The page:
There is so much that is painful in the world right now – events in France, Germany and Turkey come particularly to mind – that there is no shortage of things I might write under this heading. I don’t think I have ever known so depressing a time, politically, in my life. But in this post I want to focus on the particular and personal pain that I have been experiencing: dental pain. And more specifically some organizational things around that pain.
In brief, last week I developed a toothache and went to the dentist who booked me in for some treatment. Over the weekend the pain became truly agonizing – I’ve had dental pain before but nothing remotely like this – to the extent that I had to contact the out of hours doctor for some non-prescription painkillers. This process itself was organizationally painful, involving no fewer than five telephone calls, each one acting as a kind of filter. Thus on the first call I was asked a checklist of questions clearly designed to either put up red flags (‘Pains in chest? Difficulty breathing?’) or to process me to the right person.
There’s nothing objectionable about that, although I could see it leading to many false positives and negatives, except perhaps the fact that each subsequent phone call entailed repeating my symptoms and needs (in summary: ‘I’m in agony, give me some super-strong painkillers right now’ which maybe could have been passed on). But what struck me was that when it came to prescribing medicine I was told about various different possibilities and the downsides – for example potential side-effects – of these. So I asked whether or not I should take the prescribed medicine, although frankly I was in so much pain that I would have done anything, whatever the risk, up to and including amateur surgery. And the response is what I want to write about, because it was to say that what mattered was that I had been ‘made aware of the risks and so could make an informed choice’.
It seems clear to me that this has nothing to do with my making an informed choice and everything to do with organizational self-protection. If things went wrong, I could hardly complain: I had been warned of the risks. But I had no way of assessing these risks or calibrating them against the benefits and so the choice did not in any way empower me; rather, it disempowered me in the event of any problem that subsequently emerged. It reminded me of a point made in my recent book on secrecy where we argue that the ‘full transparency’ of the terms and conditions we sign up to when making online purchases is actually a form of secrecy. The T&Cs are so lengthy and complex that no one reads them or could understand them if they did, yet in the event of a problem or dispute we can be told that we had been given full information and had agreed to it by ticking the acceptance box.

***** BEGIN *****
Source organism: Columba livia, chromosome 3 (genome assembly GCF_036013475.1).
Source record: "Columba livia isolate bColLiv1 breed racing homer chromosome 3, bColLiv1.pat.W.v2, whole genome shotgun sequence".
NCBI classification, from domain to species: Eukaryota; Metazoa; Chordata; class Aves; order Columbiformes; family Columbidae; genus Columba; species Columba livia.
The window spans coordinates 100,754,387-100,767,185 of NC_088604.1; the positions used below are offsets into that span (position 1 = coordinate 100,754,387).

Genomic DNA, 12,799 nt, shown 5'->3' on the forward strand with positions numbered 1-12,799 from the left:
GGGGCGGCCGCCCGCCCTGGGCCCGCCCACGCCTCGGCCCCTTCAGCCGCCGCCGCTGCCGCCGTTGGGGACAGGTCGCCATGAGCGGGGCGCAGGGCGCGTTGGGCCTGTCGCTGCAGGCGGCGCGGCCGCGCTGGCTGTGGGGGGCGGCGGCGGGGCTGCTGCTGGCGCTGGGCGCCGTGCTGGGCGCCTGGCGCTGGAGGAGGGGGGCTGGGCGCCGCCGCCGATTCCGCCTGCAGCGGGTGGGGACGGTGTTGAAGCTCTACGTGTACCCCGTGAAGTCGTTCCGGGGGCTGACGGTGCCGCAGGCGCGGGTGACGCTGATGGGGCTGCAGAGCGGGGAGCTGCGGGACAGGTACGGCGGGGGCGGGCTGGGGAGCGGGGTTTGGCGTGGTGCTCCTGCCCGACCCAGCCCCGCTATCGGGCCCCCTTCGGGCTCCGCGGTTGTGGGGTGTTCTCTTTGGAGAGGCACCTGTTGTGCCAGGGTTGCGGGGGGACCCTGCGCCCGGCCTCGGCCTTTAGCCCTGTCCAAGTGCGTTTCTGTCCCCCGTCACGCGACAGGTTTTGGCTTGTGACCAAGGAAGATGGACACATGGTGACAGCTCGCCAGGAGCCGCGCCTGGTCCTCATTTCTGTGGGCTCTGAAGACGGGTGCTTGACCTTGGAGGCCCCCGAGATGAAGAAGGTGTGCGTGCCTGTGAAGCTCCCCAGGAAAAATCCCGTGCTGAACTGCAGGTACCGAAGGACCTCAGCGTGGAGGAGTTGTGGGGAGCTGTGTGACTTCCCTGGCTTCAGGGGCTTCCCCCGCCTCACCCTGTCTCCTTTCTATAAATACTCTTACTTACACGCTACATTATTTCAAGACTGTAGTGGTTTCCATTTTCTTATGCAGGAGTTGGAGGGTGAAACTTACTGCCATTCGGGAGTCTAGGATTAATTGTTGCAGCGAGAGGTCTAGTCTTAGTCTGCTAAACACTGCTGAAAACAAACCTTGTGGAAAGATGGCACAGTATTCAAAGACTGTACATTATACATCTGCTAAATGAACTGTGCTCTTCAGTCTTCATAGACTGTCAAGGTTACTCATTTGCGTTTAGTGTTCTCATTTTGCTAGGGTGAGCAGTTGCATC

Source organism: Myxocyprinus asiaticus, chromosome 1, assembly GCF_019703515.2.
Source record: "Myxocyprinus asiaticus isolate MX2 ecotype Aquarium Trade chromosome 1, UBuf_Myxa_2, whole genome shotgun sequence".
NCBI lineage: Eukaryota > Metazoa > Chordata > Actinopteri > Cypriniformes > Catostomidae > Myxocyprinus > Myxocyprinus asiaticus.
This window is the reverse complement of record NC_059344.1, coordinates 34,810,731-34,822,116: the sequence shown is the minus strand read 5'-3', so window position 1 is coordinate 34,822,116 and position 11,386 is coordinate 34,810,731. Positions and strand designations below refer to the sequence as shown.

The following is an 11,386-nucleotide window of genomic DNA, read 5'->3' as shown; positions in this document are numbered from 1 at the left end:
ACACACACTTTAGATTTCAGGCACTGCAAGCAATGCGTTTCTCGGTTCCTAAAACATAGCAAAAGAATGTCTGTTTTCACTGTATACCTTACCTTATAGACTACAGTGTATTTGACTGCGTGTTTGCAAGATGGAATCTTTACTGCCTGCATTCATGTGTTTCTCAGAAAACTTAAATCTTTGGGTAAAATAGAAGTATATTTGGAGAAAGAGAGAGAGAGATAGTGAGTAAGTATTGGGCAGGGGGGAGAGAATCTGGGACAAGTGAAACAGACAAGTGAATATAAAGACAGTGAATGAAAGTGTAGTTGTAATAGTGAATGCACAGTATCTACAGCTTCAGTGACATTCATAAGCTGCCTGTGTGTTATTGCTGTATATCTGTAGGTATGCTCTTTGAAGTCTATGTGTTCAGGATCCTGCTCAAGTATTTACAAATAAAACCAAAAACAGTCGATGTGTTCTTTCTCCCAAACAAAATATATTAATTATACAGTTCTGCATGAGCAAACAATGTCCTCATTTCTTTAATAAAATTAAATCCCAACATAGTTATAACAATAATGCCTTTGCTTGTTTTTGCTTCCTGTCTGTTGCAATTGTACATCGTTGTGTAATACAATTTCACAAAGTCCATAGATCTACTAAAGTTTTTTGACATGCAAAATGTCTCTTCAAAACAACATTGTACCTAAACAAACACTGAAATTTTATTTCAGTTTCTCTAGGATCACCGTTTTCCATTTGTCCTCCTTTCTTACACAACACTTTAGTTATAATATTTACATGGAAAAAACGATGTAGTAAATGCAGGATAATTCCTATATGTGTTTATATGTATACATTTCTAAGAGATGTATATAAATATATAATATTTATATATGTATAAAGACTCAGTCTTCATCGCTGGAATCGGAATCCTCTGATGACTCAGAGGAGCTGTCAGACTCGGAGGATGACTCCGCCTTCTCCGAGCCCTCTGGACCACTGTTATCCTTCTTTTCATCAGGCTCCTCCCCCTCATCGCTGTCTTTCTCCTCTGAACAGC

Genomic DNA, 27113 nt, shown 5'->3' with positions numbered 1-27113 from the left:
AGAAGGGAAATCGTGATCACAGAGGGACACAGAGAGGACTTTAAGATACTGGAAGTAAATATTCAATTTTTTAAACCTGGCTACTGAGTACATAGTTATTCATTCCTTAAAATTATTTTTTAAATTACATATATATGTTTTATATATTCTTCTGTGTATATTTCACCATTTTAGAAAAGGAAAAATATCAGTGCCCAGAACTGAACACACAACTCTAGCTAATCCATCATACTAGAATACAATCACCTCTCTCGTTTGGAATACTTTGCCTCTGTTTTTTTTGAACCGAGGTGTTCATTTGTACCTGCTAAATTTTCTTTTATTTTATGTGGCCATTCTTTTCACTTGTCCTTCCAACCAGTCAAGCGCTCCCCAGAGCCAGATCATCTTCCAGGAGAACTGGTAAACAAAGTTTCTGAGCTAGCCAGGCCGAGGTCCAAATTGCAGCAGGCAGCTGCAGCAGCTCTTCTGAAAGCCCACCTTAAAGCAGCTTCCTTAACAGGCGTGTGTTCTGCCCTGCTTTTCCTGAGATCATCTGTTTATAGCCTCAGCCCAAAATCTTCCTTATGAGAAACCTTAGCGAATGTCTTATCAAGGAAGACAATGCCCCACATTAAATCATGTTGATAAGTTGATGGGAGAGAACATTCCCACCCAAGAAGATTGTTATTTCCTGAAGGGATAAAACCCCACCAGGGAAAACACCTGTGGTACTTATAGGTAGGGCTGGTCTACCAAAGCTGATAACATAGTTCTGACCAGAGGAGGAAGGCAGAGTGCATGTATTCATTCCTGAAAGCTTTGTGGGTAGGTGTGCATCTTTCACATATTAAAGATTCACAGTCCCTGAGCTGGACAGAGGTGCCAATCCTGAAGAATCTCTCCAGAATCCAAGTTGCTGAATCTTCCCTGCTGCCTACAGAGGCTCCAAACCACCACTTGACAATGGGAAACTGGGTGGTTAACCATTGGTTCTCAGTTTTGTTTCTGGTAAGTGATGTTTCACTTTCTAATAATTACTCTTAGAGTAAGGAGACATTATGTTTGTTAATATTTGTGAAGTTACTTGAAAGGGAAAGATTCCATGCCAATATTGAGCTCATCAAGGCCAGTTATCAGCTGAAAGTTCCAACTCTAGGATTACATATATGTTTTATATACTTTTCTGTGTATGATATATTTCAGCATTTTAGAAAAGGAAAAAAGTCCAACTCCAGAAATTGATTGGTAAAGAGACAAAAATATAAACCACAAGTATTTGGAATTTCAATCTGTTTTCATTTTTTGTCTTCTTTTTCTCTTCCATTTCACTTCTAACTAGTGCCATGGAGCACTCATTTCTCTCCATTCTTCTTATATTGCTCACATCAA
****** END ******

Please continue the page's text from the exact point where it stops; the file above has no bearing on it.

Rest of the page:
Anyway, I took my medicine and all went well in that the pain was somewhat lessened and I had no unpleasant side-effects (on the contrary, a rather pleasant wooziness) and I went to the dentist again. She told me that I had a choice between having root canal surgery or an extraction and talked me through the pros and cons. A choice again, then, and this time not I think one to do with organizational self-protection but reflecting current understandings of professionalism in healthcare and other spheres. I say current understandings because in the past the norm was for health professionals to simply tell you what to do. It was a more authoritarian, paternalistic approach in which the doctor (or dentist) knew best.
That has now given way to a more patient-centred and, I suppose, consumerist ethos in which clinician and patient together make treatment decisions. The trouble is that I really don’t want this, and don’t have any basis on which to make a choice – and it is a particularly bad time to try to make choices when one is in pain. I would actually rather be told what to do: my choice is not to choose, but that wasn’t an option. So the conversation became an exercise in me trying to detect and provoke signals from the dentist as to what she actually thought was the best course of action.
It may seem a stretch, but I think this links to the post-truth politics I discussed in my recent post The Sleep of Reason where ‘expert’ opinion is derided and we have a mixture of a consumerist market for ideas and an implication that how passionately a view is held is in some way an index of its truth. For some, this is a liberation from the tyranny of authority, but it goes hand in hand with a breakdown in trust and a devaluation of rationality. Perhaps this has had some good effects. The deference shown to experts in the past was not always healthy – for example, I can remember my late father always dressing in his best clothes when he had to visit his GP which seems extraordinary to me. On the other hand, the idea that a few minutes on google can enable us to talk on equal terms with our doctors is even more bizarre. In the face of pain, at least, I am a positivist and I want someone with knowledge of the evidence to tell me what to do about it.
Oh, and for anyone interested the decision was to have root canal surgery, starting this Friday. It was my choice, but I reserve the right to moan about it. Pain does not just make me a positivist, it also exacerbates, if that is possible, my propensity to grumpiness, gloom and outright bad temper.